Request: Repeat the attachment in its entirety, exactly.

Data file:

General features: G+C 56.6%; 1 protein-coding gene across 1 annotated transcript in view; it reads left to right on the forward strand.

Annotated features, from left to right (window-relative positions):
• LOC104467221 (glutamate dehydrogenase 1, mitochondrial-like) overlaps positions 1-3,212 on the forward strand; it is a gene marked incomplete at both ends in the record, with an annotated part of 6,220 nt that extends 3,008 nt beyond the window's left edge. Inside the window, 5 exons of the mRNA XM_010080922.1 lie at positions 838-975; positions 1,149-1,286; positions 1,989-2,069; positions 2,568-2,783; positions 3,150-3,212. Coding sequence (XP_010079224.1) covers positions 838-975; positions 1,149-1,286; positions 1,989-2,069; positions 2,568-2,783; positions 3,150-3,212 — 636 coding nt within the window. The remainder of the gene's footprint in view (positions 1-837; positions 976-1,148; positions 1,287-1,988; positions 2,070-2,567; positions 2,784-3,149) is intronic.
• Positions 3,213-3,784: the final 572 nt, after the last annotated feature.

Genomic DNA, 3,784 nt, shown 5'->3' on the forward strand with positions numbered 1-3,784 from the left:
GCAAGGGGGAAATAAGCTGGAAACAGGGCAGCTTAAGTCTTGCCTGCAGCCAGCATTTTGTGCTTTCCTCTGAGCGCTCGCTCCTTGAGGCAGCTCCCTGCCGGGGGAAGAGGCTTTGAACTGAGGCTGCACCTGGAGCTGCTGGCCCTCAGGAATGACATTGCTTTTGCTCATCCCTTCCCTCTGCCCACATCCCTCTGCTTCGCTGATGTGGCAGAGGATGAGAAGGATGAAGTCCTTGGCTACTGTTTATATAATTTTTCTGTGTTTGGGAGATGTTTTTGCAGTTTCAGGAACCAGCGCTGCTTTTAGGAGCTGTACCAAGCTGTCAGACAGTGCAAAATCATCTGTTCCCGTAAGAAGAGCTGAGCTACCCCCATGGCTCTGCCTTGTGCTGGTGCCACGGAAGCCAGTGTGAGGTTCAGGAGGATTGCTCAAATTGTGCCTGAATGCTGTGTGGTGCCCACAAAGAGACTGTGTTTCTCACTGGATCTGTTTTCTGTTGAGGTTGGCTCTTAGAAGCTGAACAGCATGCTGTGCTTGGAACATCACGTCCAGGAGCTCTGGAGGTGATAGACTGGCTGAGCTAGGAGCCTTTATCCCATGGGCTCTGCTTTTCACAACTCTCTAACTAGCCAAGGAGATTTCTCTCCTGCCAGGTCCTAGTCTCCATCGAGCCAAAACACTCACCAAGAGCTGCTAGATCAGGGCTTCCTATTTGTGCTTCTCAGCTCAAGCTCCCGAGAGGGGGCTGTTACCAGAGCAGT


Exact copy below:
General features: G+C 56.6%; 1 protein-coding gene across 1 annotated transcript in view; it reads left to right on the forward strand.

Annotated features, from left to right (window-relative positions):
• LOC104467221 (glutamate dehydrogenase 1, mitochondrial-like) overlaps positions 1-3,212 on the forward strand; it is a gene marked incomplete at both ends in the record, with an annotated part of 6,220 nt that extends 3,008 nt beyond the window's left edge. Inside the window, 5 exons of the mRNA XM_010080922.1 lie at positions 838-975; positions 1,149-1,286; positions 1,989-2,069; positions 2,568-2,783; positions 3,150-3,212. Coding sequence (XP_010079224.1) covers positions 838-975; positions 1,149-1,286; positions 1,989-2,069; positions 2,568-2,783; positions 3,150-3,212 — 636 coding nt within the window. The remainder of the gene's footprint in view (positions 1-837; positions 976-1,148; positions 1,287-1,988; positions 2,070-2,567; positions 2,784-3,149) is intronic.
• Positions 3,213-3,784: the final 572 nt, after the last annotated feature.

Genomic DNA, 3,784 nt, shown 5'->3' on the forward strand with positions numbered 1-3,784 from the left:
GCAAGGGGGAAATAAGCTGGAAACAGGGCAGCTTAAGTCTTGCCTGCAGCCAGCATTTTGTGCTTTCCTCTGAGCGCTCGCTCCTTGAGGCAGCTCCCTGCCGGGGGAAGAGGCTTTGAACTGAGGCTGCACCTGGAGCTGCTGGCCCTCAGGAATGACATTGCTTTTGCTCATCCCTTCCCTCTGCCCACATCCCTCTGCTTCGCTGATGTGGCAGAGGATGAGAAGGATGAAGTCCTTGGCTACTGTTTATATAATTTTTCTGTGTTTGGGAGATGTTTTTGCAGTTTCAGGAACCAGCGCTGCTTTTAGGAGCTGTACCAAGCTGTCAGACAGTGCAAAATCATCTGTTCCCGTAAGAAGAGCTGAGCTACCCCCATGGCTCTGCCTTGTGCTGGTGCCACGGAAGCCAGTGTGAGGTTCAGGAGGATTGCTCAAATTGTGCCTGAATGCTGTGTGGTGCCCACAAAGAGACTGTGTTTCTCACTGGATCTGTTTTCTGTTGAGGTTGGCTCTTAGAAGCTGAACAGCATGCTGTGCTTGGAACATCACGTCCAGGAGCTCTGGAGGTGATAGACTGGCTGAGCTAGGAGCCTTTATCCCATGGGCTCTGCTTTTCACAACTCTCTAACTAGCCAAGGAGATTTCTCTCCTGCCAGGTCCTAGTCTCCATCGAGCCAAAACACTCACCAAGAGCTGCTAGATCAGGGCTTCCTATTTGTGCTTCTCAGCTCAAGCTCCCGAGAGGGGGCTGTTACCAGAGCAGT